Support the Email Privacy Act, S. 1654

On behalf of our activist community, I urge you to contact your senators and them to support the Email Privacy Act, S. 1654, introduced by Sens. Mike Lee (R-Utah) and Patrick Leahy (D-Vt.). The bill would greatly increase individual privacy by adding warrant requirements for authorities before they can acquire electronic content that is held by technology companies.

The 1986 Electronic Communications Protect Act (ECPA) currently holds that there are no warrant requirements for electronic information that is older than 180 days. The bill, however, was originally written well over thirty years ago before email and other electronic communications became commonplace or in some cases even existed. ECPA is woefully out of date and does not reflect the digital world in which we operate. In commenting on the bill, Sen. Lee noted “Americans now expect that their email communications will have the same privacy protections as their written communications. This bill would provide that common sense protection.”

Unfortunately, the original ECPA puts the law at odds with the Fourth Amendment, which holds that “[t]he right of the people to be secure in their persons, houses, papers, and effects, against unreasonable searches and seizures, shall not be violated, and no Warrants shall issue, but upon probable cause, supported by Oath or affirmation, and particularly describing the place to be searched, and the persons or things to be seized.”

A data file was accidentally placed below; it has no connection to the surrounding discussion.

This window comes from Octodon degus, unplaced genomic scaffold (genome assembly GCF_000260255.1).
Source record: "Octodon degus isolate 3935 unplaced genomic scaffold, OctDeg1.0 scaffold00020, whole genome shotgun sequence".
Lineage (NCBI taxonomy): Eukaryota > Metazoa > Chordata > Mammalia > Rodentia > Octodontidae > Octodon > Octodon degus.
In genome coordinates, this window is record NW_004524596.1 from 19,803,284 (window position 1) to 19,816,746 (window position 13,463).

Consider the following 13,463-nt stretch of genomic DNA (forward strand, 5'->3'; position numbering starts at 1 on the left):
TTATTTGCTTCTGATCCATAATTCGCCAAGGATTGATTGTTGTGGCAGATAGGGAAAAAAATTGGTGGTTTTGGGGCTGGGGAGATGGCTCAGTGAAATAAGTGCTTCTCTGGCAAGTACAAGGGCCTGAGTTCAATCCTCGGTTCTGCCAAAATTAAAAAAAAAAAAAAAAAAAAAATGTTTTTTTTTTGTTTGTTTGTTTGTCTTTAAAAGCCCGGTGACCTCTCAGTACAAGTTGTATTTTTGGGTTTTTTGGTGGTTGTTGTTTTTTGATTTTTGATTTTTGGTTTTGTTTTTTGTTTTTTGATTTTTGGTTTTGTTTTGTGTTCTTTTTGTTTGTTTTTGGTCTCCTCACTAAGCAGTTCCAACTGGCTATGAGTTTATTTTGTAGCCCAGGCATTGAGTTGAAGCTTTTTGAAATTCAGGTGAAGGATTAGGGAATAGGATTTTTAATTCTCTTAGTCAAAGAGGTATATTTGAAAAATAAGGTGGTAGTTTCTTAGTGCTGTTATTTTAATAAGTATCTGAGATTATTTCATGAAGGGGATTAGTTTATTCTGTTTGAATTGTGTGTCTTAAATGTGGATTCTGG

Warrantless searches of electronic communications clearly raises constitutional questions. Fortunately, the Email Privacy Act would restore our Fourth Amendment protections and put the ECPA in line with the Constitution.

The bill would require law enforcement to acquire a warrant from a judge before it can collect an individual’s emails, photos, or texts. The reforms would defend our privacy from unconstitutional search and seizure while protecting due process In a world where more and more people and businesses are using electronic equipment to communicate, engage in commerce, and live their day to day lives. As the scope of the digital world expands, our fourth amendment rights must be protected.

The Email Privacy Act, which the House passed earlier this year by voice vote, is vital legislation that updates a tragically outdated law. This bill would reinstate privacy protections and restore personal liberty. For these reasons, I urge you to contact your senators to support the Email Privacy Act, S.1654.


Adam Brandon, President, FreedomWorks